In Toronto – A $3 Billion Subway Carries Fewer Customers Than A Streetcar Line!

Those who promote a Broadway subway had better beware, subways are not the magic elixir in attracting ridership.

A Toronto CBC news story giving mayoralty hopeful Doug Ford (brother of the discredited Rob Ford) an “F” for his subway plans contains an interesting item:

“The Sheppard subway is a classic example,” said Bedford. “It cost $3Ai??billion to build and only carries 50 toAi??55,000 riders a day. The King streetcar alone carries over 60,000 riders a day.Ai??ai??ZWe need to learn from this and not repeat these mistakes all over the city.”

And that is 60,000 customers a day using the now vintage four axle CLRV’s, not more modern articulated stock.

A Broadway Skytrain subway is not guaranteed to attracted more customers than an at-grade/on-street light rail/streetcar system, in fact, the inconvenience of a subway, with widely spaced stations needing an expensive shadow bus service, maybe the final financial straw that may break TransLink’s back!


5 Responses to “In Toronto – A $3 Billion Subway Carries Fewer Customers Than A Streetcar Line!”
  1. Sean says:

    Good point. Metro Vancouver in its current situation is better off without any public transit, which is an unprofitable venture.

    Zwei replies: The point is why build expensive subways when a far cheaper solution is at hand. Most public transit is unprofitable but breaking the bank for a few ‘showcase’ R/T lines is just plain silly.

  2. Trolley Jolly says:

    So, has anyone calculated the headway?

    2 or 3 seconds maybe?

    And they say trams can’t operate at close headway’s.

  3. Haveacow says:

    To be fair the Sheppard Subway did not cost $3 Billion! I don’t no where they got that number? The actual cost was around $950,000,000 for the Subway, the upgrade to Wilson Subway Yard and the then new Transit Control Centre as well as 65 extra T1 Class Subway Cars from Bombardier.

  4. Haveacow says:

    I am in the middle of an article for someone else but, Toronto just finished and reopened the Harbourfront LRT Line on Queens Quay Blvd West (technically the streetcar R.O.W. was moved 2 metres south). Its part of a big rebuild and reorientation of the street traffic lanes, cycling lanes and walking trails along the waterfront. I have been trying to get only the LRT right of way costs but its complicated by the fact the TTC portion of the project includes track work, overhead replacement costs and below grade station as well as surface upgrades that are not on the Queens Quay right of way. Once I can rule out the non Queens Quay right of way costs and the costs that are required for Toronto system that would not be required if you were building a LRT line completely from scratch plus the extra costs required because Toronto has an existing network in place already. Then I can get a pretty good estimation of what the cost of a true street bound LRT system actually costs to put in an a similar Canadian city with expensive land costs in a already busy existing urban streetscape. Broadway is actually very similar to Queens Quay Blvd. in right of way width and traffic conditions. So far several things have stood out that I did not really now about before, for example, the difference in insurance cost for construction firms building on a busy urban street versus some green field site in a suburban housing development. It is stunning, around 300-500 %. more expensive in a urban environment than a suburban one. I will let you know the details when I am done.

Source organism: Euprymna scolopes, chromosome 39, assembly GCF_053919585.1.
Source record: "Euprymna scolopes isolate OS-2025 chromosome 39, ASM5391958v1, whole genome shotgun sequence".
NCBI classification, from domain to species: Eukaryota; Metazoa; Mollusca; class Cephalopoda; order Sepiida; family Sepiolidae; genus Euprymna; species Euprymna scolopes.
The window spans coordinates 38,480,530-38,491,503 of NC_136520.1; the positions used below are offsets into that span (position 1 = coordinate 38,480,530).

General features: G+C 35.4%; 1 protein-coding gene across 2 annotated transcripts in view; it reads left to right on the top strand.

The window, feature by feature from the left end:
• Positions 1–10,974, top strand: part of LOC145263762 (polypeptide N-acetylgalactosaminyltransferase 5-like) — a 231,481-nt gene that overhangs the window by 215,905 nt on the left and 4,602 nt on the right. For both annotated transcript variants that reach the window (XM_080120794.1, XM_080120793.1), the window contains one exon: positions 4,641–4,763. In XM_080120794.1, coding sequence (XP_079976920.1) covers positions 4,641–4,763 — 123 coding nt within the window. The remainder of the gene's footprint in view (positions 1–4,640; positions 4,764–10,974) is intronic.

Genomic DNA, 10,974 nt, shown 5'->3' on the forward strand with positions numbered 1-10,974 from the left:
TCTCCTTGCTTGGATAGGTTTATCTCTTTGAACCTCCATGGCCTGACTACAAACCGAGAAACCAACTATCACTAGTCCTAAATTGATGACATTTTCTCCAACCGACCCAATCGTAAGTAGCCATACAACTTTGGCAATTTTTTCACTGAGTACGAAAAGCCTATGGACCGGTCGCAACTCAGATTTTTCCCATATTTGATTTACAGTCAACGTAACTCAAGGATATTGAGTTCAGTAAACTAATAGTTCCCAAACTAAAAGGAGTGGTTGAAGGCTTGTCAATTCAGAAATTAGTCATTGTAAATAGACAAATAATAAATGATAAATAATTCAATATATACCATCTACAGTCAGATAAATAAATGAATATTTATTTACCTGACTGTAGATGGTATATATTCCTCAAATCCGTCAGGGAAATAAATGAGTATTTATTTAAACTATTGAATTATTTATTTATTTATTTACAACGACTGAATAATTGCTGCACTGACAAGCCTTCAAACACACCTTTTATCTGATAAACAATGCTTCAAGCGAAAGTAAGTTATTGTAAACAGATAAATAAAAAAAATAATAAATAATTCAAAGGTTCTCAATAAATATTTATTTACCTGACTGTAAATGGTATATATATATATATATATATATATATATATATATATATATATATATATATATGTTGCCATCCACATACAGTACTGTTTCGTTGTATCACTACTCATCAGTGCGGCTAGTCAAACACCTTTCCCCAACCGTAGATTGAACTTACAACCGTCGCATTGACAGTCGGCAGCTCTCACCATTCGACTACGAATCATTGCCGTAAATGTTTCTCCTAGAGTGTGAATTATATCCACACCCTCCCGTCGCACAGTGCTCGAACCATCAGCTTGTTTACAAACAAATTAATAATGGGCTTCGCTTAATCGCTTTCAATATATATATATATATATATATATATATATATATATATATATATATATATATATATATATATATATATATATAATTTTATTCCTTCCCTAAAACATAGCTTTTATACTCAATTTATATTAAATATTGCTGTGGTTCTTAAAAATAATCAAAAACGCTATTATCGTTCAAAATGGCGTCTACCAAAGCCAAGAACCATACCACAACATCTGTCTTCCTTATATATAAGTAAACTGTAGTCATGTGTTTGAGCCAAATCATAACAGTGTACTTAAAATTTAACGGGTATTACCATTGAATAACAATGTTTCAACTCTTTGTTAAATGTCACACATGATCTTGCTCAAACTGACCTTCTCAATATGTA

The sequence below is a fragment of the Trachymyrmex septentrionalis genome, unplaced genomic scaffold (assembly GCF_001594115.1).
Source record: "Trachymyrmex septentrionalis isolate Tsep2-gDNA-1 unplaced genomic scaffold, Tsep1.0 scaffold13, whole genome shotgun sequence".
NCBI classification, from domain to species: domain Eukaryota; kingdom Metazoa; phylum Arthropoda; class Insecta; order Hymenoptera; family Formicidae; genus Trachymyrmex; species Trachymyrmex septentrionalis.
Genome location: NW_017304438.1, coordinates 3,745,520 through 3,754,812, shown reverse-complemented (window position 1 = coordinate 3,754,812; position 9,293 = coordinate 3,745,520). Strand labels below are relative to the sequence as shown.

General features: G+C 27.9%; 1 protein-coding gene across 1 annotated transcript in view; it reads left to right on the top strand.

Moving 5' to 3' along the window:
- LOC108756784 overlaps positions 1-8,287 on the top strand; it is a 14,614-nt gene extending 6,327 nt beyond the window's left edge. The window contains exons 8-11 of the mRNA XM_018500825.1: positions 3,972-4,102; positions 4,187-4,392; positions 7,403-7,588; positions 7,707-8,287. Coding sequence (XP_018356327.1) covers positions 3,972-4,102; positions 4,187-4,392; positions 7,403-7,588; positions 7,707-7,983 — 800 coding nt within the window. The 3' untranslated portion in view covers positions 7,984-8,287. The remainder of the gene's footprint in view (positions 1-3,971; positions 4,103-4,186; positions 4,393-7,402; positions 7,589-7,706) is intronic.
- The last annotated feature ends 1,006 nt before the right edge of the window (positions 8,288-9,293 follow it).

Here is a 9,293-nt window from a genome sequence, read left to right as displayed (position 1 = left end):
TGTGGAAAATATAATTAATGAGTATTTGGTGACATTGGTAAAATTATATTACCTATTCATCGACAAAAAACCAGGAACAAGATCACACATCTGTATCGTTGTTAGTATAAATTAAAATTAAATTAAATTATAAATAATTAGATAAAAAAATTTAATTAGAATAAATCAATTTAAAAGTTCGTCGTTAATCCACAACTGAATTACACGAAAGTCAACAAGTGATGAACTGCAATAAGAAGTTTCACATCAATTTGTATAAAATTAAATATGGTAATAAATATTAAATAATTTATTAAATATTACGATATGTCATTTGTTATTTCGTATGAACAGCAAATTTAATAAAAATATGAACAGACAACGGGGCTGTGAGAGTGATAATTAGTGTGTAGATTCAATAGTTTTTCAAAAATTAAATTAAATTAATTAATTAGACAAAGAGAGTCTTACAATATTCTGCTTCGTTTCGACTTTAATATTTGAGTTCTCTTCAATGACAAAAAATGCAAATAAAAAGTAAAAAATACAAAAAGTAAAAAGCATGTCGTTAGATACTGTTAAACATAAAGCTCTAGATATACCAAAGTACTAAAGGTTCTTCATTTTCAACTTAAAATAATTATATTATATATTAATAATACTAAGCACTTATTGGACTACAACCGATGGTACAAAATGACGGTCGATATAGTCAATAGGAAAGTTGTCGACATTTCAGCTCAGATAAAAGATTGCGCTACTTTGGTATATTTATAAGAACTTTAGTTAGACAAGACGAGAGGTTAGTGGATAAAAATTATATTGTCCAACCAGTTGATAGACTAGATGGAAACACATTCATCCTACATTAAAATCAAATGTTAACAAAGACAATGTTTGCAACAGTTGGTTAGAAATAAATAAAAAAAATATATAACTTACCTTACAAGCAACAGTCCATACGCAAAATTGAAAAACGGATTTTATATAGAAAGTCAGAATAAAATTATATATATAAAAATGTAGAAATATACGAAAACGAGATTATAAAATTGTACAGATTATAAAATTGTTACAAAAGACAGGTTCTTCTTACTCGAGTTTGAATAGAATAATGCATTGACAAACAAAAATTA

5. Haveacow says:

    I found out where the $3 Billion for the cost of the Shepard subway comes from, Mr. Bedford, a Toronto based urban planner is quoting the cost of the possible/planned expansion of the Sheppard Subway from it’s current end at Don Mills Rd. to Scarborough City Centre (or Sheppard and Mc Cowan Ave. to meet up with the current funded Bloor Danforth Subway extension, already approved and funded) This will only happen if certain stars align and city residents want to cover the extra $1.8-2.7 Billion not covered to complete the project as a Sheppard Ave. subway extension. He evidently has not been informed that, the Provincial Liberal government in Ontario, Metrolinks, 2 of 3 main City of Toronto Mayorial candidates as well as most of council candidates in Toronto prefer LRT on Sheppard East and Finch West instead of subway lines. The real reason being that if the project were canceled now it would cost the city several hundred millions in fees and penalties. The much maligned, $950 Million LRT line on Sheppard is already paid for and a new subway extension would delay any project on Sheppard even more because of the need to do design and work and a EA. If Rob Ford had not tried to cancel the LRT, back in 2010, construction would have started in late 2011 early 2012 and it would have already been operational. Opening by late 2013 or early 2014.This is the problem of believing anything during an election campaign.

    You would be surprised how much work you can get done when you are in lockdown for 8.5 hours in downtown Ottawa. Also many thanks to the gentleman who let me use his cellphone after mine had run out of power to call my wife, to have her pick up the kids at school instead of me (their school like a great many schools and businesses in the west-central area of Ottawa was also on lockdown). The fact that my laptop battery lasted considerably longer than my phone’s battery was a bit of a concern.

Leave A Comment